CJN Onnoghen: Senators Disagree over Legal Option


Is President Muhammadu Buhari right to suspend Justice Walter Onnoghen and install Justice Ibrahim Tanko Muhammad as Acting Chief Justice of Nigeria (CJN)?

This is the “puzzle” the Senate is asking the Supreme Court to resolve.

But the APC caucus said it will not be part of the legal journey.

Justice Onnoghen is facing charges at the Code of Conduct Tribunal (CCT) for alleged false declaration of assets. The tribunal ordered his suspension. President Buhari obeyed the order – an action that sparked an uproar.

The Senate, in a suit it filed yesterday before the Supreme Court, is seeking a reversal of the suspension and the inauguration of Justice Muhammad.

The Senate seeks a declaration that Onnoghen’s suspension ” without a support of two-thirds majority of the Senate” was a violation of section 292(1)(a)(i) of the Constitution.

It also prays the court to restrain those listed as defendanrs – the President,  Federal Republic of Nigeria Buhari and the Attorney-General of the Federation – from continuing or repeating the violation of the Constitution and disregarding the power of the Senate in respect to the suspension of the CJN

The Senate, in the suit filed for it by Paul Erokoro (SAN), argued that the President could not on the directive of the CCT suspend the CJN without two-third majority of the Senate or appoint Muhammad as as the Acting CJN without Senate’s confirmation.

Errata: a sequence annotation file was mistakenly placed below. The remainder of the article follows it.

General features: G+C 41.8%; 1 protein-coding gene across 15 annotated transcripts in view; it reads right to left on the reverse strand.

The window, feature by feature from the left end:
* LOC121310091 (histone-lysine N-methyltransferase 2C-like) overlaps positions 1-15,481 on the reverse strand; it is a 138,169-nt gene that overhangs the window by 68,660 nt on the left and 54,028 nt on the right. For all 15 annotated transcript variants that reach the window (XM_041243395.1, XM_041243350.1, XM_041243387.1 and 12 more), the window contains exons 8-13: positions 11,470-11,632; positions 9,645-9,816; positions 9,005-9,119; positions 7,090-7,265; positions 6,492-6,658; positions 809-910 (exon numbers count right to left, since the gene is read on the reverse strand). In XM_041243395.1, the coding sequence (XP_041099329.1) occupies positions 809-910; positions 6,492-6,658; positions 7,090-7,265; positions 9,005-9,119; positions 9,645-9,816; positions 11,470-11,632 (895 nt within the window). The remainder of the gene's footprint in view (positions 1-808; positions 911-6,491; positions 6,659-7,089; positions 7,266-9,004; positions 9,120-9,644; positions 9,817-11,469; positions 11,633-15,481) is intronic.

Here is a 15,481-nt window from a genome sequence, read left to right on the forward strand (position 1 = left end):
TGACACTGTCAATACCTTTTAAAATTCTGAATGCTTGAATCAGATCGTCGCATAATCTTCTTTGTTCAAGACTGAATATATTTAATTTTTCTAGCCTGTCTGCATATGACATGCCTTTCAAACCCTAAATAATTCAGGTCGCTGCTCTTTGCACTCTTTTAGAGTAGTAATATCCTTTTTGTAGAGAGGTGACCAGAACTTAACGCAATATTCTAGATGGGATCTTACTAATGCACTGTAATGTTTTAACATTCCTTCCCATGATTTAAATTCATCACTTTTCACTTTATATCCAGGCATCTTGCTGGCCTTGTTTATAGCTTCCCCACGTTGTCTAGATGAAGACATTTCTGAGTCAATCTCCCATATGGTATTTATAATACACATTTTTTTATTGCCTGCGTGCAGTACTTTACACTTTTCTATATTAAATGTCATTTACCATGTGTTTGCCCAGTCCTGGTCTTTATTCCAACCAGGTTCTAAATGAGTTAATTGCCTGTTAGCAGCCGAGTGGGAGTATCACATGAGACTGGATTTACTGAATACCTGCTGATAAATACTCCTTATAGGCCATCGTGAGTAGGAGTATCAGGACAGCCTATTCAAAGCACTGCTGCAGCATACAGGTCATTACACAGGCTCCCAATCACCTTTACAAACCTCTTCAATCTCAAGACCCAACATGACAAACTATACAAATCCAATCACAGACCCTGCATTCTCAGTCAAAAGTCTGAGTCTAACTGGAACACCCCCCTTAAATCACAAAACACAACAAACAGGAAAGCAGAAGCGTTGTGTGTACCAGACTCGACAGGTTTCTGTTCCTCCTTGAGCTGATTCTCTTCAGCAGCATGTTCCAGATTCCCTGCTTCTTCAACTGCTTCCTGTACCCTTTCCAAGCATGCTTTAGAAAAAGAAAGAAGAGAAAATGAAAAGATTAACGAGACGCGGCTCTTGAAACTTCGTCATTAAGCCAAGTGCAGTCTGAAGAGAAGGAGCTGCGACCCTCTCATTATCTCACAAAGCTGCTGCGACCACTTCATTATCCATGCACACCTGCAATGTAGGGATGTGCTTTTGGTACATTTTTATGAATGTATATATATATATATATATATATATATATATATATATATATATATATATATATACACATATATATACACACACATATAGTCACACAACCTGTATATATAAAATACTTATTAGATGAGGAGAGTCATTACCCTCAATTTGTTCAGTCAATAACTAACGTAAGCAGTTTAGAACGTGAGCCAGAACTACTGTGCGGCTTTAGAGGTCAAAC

The plaintiff submitted two questions for determination.

One of the questions is if having regard to section 292 and Part 1 of the Third Schedule to the Nigerian Constitution and section 21 of the Code of Conduct Bureau and Tribunal Act, the President could not “suspend” or “prevent” the CJN from performing the functions of his office “on the directive of the Code of Conduct Tribunal or for any reason whatsoever, without an address supported by two-thirds majority of the Senate calling for the removal of the Chief Justice of Nigeria”.

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The other question for determination read, “Having regard to section 231 of the Constitution of the Federal Republic of Nigeria, 1999, as amended, and in particular, sub-sections (1) and (4) thereof, can the President of the Federal Republic of Nigeria appoint an acting Chief Justice of Nigeria when there is no vacancy in that office and when the substantive Chief Justice of Nigeria is fit and able to perform the functions of the office and without the recommendation of the National Council and confirmation of such appointment by the Senate.”

The three prayers sought by the Senate are:

  • a declaration that Justice Onnoghen’s suspension without an address calling for the removal, supported by two-thirds majority of the Senate is in violation of Section 292(1)(a)(i) of the Constitution and therefore null and void;
  • an order rescinding or setting aside the suspension of Hon. Justice Walter Samuel Nkanu Onnoghen from his office as Chief Justice of Nigeria and restoring him to the said office; and
  • an order restraining the defendants from continuing or repeating the violation of the Constitution and disregarding the powers of the Senate at the Federal Republic of Nigeria.

The upper chamber yesterday cancelled its planned resumption of plenary today.



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